Tuesday, April 29, 2008

Activity is not productivity

Activity is not productivity, but it is easier to see and measure, so that's what managers keep track of. How many calls, how many lines of code, how many hours, how many reports. The logic goes that if you're being productive, it's because your activity is high. Busy bees make lots of honey.

Don't fall into this trap.

Focus instead on what will make the biggest impact on your group or your company. In many cases, this is not the "busy work." It is the work no one is doing or even thinking of doing. 10 hours of those things are worth 40 hours of your regular job.

How to be More Productive With Lower Activity
  1. Increase activities have gotten you the most recognition. Don't just think about formal recognition - I'm talking kudos and pats on the back from your boss. These are clues to what is really valued. In most cases, these things are not from overtime and high activity levels. They're from good customer service, finding a strategic partner or measurably saving the company money - and they're probably things you do naturally well, anyways.
  2. Reduce activities that don't lead to productivity. Every job has things we have to do that take you the long way around to productivity. In recruiting, it was the cold calls to unqualified people asking for referrals. In HR, it was only focusing on the stack on my desk every day. This doesn't mean you can get out of these things entirely, but do less of them to make time for higher-impact activities. If you are stuck in a routine, you are a commodity.
  3. Define your own high-impact work. Identify a pain point in your organization, and work on it under the radar. Don't self-promote while you're working on it. Just deliver results and let your boss know. It might be cleaning up an inefficient process, building a better report format or volunteering to document action items from a meeting. The key is it should be something that adds value that no one else is doing.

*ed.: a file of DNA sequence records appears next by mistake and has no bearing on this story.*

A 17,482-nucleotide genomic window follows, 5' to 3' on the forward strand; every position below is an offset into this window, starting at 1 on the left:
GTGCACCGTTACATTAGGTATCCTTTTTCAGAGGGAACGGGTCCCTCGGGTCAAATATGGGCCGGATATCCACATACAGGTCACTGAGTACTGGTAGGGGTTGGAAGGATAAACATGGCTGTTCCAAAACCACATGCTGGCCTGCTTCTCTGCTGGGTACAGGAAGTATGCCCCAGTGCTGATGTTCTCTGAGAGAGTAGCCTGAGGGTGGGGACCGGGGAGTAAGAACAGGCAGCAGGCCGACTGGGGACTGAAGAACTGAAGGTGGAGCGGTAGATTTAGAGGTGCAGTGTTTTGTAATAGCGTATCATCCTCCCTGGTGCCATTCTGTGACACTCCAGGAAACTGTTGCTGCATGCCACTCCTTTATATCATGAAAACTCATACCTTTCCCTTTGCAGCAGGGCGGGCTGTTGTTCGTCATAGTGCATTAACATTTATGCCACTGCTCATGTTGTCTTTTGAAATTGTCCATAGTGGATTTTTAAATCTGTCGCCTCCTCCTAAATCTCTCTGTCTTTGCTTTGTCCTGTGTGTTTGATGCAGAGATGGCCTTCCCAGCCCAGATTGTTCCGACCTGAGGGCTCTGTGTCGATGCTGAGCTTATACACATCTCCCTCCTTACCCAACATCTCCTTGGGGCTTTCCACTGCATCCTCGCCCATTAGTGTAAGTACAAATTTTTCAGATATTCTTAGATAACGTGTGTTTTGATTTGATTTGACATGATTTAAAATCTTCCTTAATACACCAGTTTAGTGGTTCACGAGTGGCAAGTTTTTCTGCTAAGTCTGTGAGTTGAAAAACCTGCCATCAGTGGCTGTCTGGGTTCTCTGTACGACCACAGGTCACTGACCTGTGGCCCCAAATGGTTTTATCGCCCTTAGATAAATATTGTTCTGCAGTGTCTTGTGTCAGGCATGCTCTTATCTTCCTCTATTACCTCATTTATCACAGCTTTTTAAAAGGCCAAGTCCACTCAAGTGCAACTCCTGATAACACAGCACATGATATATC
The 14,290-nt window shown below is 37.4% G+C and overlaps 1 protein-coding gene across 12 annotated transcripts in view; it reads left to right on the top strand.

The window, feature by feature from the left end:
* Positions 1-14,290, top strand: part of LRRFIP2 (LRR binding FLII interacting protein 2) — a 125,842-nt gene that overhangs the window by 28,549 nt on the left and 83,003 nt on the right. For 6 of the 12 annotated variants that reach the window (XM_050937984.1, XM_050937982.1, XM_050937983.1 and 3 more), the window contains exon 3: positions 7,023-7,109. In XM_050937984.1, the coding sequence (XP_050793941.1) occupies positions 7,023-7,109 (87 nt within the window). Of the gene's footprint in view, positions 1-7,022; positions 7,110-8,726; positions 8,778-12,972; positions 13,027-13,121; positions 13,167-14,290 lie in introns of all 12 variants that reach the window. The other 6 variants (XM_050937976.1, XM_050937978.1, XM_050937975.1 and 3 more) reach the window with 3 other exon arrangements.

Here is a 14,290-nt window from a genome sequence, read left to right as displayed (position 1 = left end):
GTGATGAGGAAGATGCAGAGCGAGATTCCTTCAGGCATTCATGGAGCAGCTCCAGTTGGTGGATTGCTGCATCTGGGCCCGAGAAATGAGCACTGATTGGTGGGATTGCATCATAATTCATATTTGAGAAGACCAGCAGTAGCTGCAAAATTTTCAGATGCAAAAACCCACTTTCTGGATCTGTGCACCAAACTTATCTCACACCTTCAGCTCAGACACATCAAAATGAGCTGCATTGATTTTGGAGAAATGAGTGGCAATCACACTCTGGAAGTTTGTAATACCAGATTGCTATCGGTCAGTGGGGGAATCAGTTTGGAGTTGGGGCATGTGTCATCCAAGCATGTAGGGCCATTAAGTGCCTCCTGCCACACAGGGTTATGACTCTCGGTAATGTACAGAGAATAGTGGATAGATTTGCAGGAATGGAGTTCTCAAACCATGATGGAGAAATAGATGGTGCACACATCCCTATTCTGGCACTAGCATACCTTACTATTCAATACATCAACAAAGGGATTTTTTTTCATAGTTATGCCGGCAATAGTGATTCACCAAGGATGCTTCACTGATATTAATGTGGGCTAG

4. Carve out time for high-impact work. As you carve time out of your week for high-impact work, you need to find a way for the other work to get done. Making friends with people who like that work is one way. Don't think that just because you hate it that others do too. If you can't do that, just put it off. If it's not deadline oriented, set aside time to do it and time to stop to do the high-impact work. If all your work is deadline-driven, and you never have enough time to carve out for other work, you are probably in a dead-end job.
  5. Pick stuff you're naturally good at. As Peter Drucker and Marcus Buckingham taught us, there are things that we're naturally going to be better at than everyone else. This is probably the hardest thing to figure out and execute, but it's also the most powerful. Spend a lot of time understanding and developing your strengths. Playing to your strengths is going to allow you to get things done way faster than others trying to do the same things.
  6. Manage your boss. You should manage your boss like you manage a project. Make a communication plan of when and how you communicate including what you're working on and what you've accomplished. It should include a regular conversation where you can track what you're doing against what is important to your boss. This will give him assurance that you're staying productive, and it will give you the flexibility to work on more high-impact work.

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